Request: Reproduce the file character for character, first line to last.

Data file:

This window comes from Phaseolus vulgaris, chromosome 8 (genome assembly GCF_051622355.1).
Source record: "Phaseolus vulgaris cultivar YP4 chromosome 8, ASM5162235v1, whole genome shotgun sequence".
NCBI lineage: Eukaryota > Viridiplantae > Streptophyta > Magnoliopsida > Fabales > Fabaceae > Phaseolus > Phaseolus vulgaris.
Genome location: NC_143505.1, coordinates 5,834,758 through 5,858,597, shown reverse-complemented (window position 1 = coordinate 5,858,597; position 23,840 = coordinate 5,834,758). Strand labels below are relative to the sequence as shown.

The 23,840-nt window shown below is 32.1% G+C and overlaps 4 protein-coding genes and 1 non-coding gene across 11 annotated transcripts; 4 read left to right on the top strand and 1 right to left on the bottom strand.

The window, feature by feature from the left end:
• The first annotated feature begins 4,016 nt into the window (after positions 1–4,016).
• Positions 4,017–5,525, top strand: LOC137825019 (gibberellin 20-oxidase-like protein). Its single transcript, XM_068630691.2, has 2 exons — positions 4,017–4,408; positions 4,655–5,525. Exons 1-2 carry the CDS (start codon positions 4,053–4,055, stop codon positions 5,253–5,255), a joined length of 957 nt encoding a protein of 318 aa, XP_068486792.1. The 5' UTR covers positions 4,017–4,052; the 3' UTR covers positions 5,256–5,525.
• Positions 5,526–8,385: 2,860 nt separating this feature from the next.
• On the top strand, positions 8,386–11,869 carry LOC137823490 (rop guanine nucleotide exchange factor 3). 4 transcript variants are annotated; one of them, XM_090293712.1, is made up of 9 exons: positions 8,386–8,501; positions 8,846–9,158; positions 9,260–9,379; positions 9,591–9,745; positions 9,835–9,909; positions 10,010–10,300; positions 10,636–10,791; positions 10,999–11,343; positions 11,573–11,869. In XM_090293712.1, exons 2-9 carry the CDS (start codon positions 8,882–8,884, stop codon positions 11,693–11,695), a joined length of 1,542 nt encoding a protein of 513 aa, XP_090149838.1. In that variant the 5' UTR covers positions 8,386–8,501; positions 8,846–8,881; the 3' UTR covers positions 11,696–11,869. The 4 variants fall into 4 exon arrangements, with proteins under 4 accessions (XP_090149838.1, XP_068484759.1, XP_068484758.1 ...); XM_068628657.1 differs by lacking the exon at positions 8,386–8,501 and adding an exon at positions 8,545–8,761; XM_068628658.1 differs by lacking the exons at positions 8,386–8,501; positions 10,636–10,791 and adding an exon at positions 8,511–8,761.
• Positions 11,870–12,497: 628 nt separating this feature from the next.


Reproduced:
This window comes from Phaseolus vulgaris, chromosome 8 (genome assembly GCF_051622355.1).
Source record: "Phaseolus vulgaris cultivar YP4 chromosome 8, ASM5162235v1, whole genome shotgun sequence".
NCBI lineage: Eukaryota > Viridiplantae > Streptophyta > Magnoliopsida > Fabales > Fabaceae > Phaseolus > Phaseolus vulgaris.
Genome location: NC_143505.1, coordinates 5,834,758 through 5,858,597, shown reverse-complemented (window position 1 = coordinate 5,858,597; position 23,840 = coordinate 5,834,758). Strand labels below are relative to the sequence as shown.

The 23,840-nt window shown below is 32.1% G+C and overlaps 4 protein-coding genes and 1 non-coding gene across 11 annotated transcripts; 4 read left to right on the top strand and 1 right to left on the bottom strand.

The window, feature by feature from the left end:
• The first annotated feature begins 4,016 nt into the window (after positions 1–4,016).
• Positions 4,017–5,525, top strand: LOC137825019 (gibberellin 20-oxidase-like protein). Its single transcript, XM_068630691.2, has 2 exons — positions 4,017–4,408; positions 4,655–5,525. Exons 1-2 carry the CDS (start codon positions 4,053–4,055, stop codon positions 5,253–5,255), a joined length of 957 nt encoding a protein of 318 aa, XP_068486792.1. The 5' UTR covers positions 4,017–4,052; the 3' UTR covers positions 5,256–5,525.
• Positions 5,526–8,385: 2,860 nt separating this feature from the next.
• On the top strand, positions 8,386–11,869 carry LOC137823490 (rop guanine nucleotide exchange factor 3). 4 transcript variants are annotated; one of them, XM_090293712.1, is made up of 9 exons: positions 8,386–8,501; positions 8,846–9,158; positions 9,260–9,379; positions 9,591–9,745; positions 9,835–9,909; positions 10,010–10,300; positions 10,636–10,791; positions 10,999–11,343; positions 11,573–11,869. In XM_090293712.1, exons 2-9 carry the CDS (start codon positions 8,882–8,884, stop codon positions 11,693–11,695), a joined length of 1,542 nt encoding a protein of 513 aa, XP_090149838.1. In that variant the 5' UTR covers positions 8,386–8,501; positions 8,846–8,881; the 3' UTR covers positions 11,696–11,869. The 4 variants fall into 4 exon arrangements, with proteins under 4 accessions (XP_090149838.1, XP_068484759.1, XP_068484758.1 ...); XM_068628657.1 differs by lacking the exon at positions 8,386–8,501 and adding an exon at positions 8,545–8,761; XM_068628658.1 differs by lacking the exons at positions 8,386–8,501; positions 10,636–10,791 and adding an exon at positions 8,511–8,761.
• Positions 11,870–12,497: 628 nt separating this feature from the next.